Some people take up fly fishing or stamp collecting to relax in their off time.

Architect Cade Hayes makes chairs — sleek, high-end chairs born from solid steel, stretched leather, nylon cording, hemp and jute.

When he isn’t creating homes as a founding partner of the Dust design-build firm, Hayes is in his midtown warehouse workshop, constructing comfortable and aesthetically pleasing places to sit out of piles of raw materials.

The New Mexico native finds the process therapeutic.

“In architecture, you have a vision but have to wait five years before it is finally realized,” Hayes said. “If you have an idea for a chair, you can build it in two weeks. It is like instant gratification.”

It’s also lucrative.

Hayes’ chairs range in price from $1,200 to $5,000 depending on the size and materials.

He caters to a national audience. His pieces can be found in homes from New York to California and throughout the Southwest.

Gallery owner Eric Firestone sold several of Hayes’ chairs when he displayed them at his now-closed art gallery on North Sixth Avenue.

“He is a very talented designer,” Firestone said. “He was just starting to make them at that point. He was working out these designs, making prototypes. I love the idea of process.”

Firestone purchased a few of the chairs for his own personal use and brought them with him when he relocated to New York. They can be found in his home study and in his gallery space in East Hampton.

“His designs are very reminiscent of the designs of Max Gottschalk,” Firestone said. “They have a nice look that I felt I could do something with.”

Hayes, 36, has always had a creative spirit.

He grew up in Carlsbad, N.M., a small town in the lower Pecos River Valley with a population of around 26,000.

His father was a welder. Hayes spent his youth working on projects with dad and taking art classes in school.

“I was always moving my hands,” he said.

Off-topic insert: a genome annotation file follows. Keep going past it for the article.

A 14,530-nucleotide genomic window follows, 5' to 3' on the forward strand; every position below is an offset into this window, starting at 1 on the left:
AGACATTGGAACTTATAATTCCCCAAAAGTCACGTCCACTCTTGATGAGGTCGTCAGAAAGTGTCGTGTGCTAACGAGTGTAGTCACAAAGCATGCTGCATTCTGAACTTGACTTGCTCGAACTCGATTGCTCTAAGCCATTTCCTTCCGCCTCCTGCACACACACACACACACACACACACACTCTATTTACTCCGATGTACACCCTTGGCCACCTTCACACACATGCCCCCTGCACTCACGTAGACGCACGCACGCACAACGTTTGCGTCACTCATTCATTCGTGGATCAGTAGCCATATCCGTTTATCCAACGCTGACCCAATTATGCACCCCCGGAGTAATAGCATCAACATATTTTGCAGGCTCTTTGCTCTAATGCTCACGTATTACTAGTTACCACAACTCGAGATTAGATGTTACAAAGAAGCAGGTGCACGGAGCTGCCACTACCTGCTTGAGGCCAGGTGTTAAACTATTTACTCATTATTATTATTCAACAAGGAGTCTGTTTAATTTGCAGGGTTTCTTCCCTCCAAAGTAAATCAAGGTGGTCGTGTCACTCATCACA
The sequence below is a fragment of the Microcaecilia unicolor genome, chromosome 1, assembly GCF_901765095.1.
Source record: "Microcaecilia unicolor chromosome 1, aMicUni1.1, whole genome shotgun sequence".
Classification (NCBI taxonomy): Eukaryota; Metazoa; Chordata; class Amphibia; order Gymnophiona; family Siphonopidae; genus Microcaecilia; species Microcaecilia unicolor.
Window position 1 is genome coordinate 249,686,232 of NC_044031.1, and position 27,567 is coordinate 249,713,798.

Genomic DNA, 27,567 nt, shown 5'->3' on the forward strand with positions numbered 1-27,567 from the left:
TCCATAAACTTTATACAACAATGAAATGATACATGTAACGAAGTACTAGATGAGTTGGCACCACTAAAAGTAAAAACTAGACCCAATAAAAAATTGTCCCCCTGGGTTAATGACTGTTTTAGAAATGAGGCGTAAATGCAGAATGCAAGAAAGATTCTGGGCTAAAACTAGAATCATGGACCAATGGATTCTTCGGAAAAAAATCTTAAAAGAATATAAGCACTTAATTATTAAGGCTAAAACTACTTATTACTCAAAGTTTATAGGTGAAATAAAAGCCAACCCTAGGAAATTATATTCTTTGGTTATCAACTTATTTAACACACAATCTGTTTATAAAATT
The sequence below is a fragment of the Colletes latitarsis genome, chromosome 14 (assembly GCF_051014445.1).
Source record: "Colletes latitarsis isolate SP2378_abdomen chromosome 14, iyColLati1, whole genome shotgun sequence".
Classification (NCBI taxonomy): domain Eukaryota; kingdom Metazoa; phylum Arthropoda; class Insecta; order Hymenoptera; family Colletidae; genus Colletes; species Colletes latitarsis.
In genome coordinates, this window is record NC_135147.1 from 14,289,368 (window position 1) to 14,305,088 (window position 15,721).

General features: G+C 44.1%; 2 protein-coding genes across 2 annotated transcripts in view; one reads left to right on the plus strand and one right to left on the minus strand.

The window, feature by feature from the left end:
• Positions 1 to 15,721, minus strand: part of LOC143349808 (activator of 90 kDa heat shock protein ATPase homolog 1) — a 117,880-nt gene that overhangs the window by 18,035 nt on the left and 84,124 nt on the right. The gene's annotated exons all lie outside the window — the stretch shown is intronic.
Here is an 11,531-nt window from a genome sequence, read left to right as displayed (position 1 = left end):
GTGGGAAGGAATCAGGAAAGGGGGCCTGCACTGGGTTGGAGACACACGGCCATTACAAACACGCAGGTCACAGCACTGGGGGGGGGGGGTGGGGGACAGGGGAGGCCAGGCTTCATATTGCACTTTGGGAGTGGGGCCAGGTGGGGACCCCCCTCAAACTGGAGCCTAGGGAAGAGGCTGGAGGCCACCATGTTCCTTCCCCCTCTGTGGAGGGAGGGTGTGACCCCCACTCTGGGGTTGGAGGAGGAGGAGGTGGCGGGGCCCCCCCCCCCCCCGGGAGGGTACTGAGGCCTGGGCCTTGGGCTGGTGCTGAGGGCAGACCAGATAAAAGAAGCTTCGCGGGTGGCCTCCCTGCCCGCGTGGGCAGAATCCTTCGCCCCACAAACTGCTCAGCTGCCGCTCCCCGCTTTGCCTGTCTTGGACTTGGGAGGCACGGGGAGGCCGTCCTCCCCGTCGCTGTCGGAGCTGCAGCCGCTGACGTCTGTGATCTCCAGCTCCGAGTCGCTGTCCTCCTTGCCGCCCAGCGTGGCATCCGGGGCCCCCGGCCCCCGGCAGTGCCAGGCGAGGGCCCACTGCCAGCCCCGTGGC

Hayes learned about the art of furniture making in classes at Texas Tech University, where he earned a master’s degree in architecture in 2002.

He continued to dabble in furniture design after landing a job in Tucson with high-concept architect Rick Joy shortly after graduating.

Hayes launched Dust with fellow Texas Tech alum and longtime friend Jesús Robles in 2007.

The duo’s signature project, a 3,650-square-foot home built from rammed earth, is located just beyond the borders of Saguaro National Park West.

Dubbed Tucson Mountain Retreat, the project was chosen as one of Architectural Record’s top-designed “record houses” in April and was used as a backdrop for a Calvin Klein photo shoot over the summer.

“You are always running projects or managing people in order to get a house built,” Hayes said. “The thing missing for me was needing to build something.”

Hayes does not object to using wood but sticks primarily to what he knows best.

Stock steel is purchased from Santa Rita Steel & Hardware Co. Inc. on South Santa Rita Avenue and Industrial Metal Supply, a chain supply company Hayes refers to as the Walmart of metal, on East Columbia Street.

Leather is purchased from the Tandy Leather Factory, which has two locations in Tucson.

“I like having the natural with the steel,” he said. “Having something soft and tactile, with the raw and cold, the juxtaposition.”

He sells chairs through the Dust website and Larrea Mercantile online shop, alongside tables and other pieces of home decor created by Robles. The two often collaborate with Peter Baer, owner of Baer Joinery, and other skilled woodworkers to create larger pieces of furniture.

Hayes said the challenge for both of them is dividing their time properly.

“Sometimes it requires burning the midnight oil,” he said. “Jesus has kids. I don’t, so it is a little bit easier for me.”

Architecture will always come first for Hayes.

Even now, as chair commissions have picked up, he is putting most of his focus on a home that Dust is building for a vintner in the San Rafael Valley, south of Patagonia.

His goal is to one day reach a point where he will be able to hire skilled craftsmen to help him create chairs.

He’d also like the time and money to work out all his designs. He has more than 30 down on paper.

“I’d like to sell thousands,” he said.

Contact reporter Gerald M. Gay at or 807-8430.